Capture protocol, devised by Wasno and DeRoy, is simple: Lionfish don’t spook when approached by divers, so the lionfish team just swim up to them and catch them between two short-handled nets. Then the lionfish are put into a cage (designed by Wasno) on the sea floor and slowly brought to the surface.
Back at Vester, DeRoy observes, among other things, lionfish attack distance (the distance the fish travels to catch its prey), which “adds another dimension to understanding feeding ecology.”
Such information could lead to further research about feeding and prey-capture techniques of other invasive species.
DeRoy is also looking at how lionfish density (the number of lionfish in a given area) affects feeding dynamics.
“Are lionfish better hunters in groups?” she said. “Some studies have suggested that lionfish hunt cooperatively, but when you get a higher density of predators, sometimes they compete for prey, so that each predator ends up with fewer prey items when hunting in groups. So, with lionfish, does cooperative hunting increase consumption?”
To test the effects of density in feeding, DeRoy will put different numbers of lionfish in a tank and feed them specific numbers of prey items (small fish and shrimp).
“Invasion biologists have done a lot of research on the impacts of invasive species,” DeRoy said. “But we still don’t really understand the scope of their impacts because the impacts are often subtle, they change over the invaded range, or they’re delayed, which makes them difficult to quantify and predict. This is especially the case with marine invaders.”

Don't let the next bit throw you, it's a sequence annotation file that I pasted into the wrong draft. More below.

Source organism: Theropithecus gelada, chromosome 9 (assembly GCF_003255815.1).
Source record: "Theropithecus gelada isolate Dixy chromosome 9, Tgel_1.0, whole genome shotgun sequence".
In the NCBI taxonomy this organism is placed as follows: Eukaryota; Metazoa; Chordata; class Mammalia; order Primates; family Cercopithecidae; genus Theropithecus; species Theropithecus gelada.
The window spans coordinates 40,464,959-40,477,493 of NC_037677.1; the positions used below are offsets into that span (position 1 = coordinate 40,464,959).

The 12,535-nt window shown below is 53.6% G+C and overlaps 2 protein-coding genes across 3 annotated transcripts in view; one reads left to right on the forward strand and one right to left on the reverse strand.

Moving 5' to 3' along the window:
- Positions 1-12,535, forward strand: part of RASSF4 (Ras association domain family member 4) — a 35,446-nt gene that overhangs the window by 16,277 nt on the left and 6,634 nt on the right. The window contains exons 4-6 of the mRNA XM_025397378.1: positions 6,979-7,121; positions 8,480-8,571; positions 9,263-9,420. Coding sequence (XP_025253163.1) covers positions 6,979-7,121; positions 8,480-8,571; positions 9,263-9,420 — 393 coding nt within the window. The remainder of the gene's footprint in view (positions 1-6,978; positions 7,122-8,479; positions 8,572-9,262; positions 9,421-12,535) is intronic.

Student Taylor Hancock, left, and Associate Professor Hidetoshi Urakawa analyze the DNA sequence data of fish eaten by sawfish, while student Carissa Flaherty prepares a specialized gel used to visualize DNA samples.DeRoy’s research, which is being funded by the Natural Sciences and Engineering Research Council of Canada, can fill in some of the gaps concerning impacts of invasive marine species.
“Better understanding their impacts is key in mitigating their threat and developing appropriate management strategies,” DeRoy said.
Smalltooth sawfish were once common in Florida and ranged from Texas to North Carolina, with sightings as far north as New York. Today, smalltooth sawfish are restricted primarily to Southwest Florida from Charlotte Harbor to the Keys.
Fishing pressure was the primary cause of the species’ collapse. Recreational fishermen caught sawfish and cut off the saws as souvenirs; commercial fishermen didn’t target sawfish, but many sawfish were killed when they became entangled in commercial nets. Fishing pressure is still a concern along with habitat loss.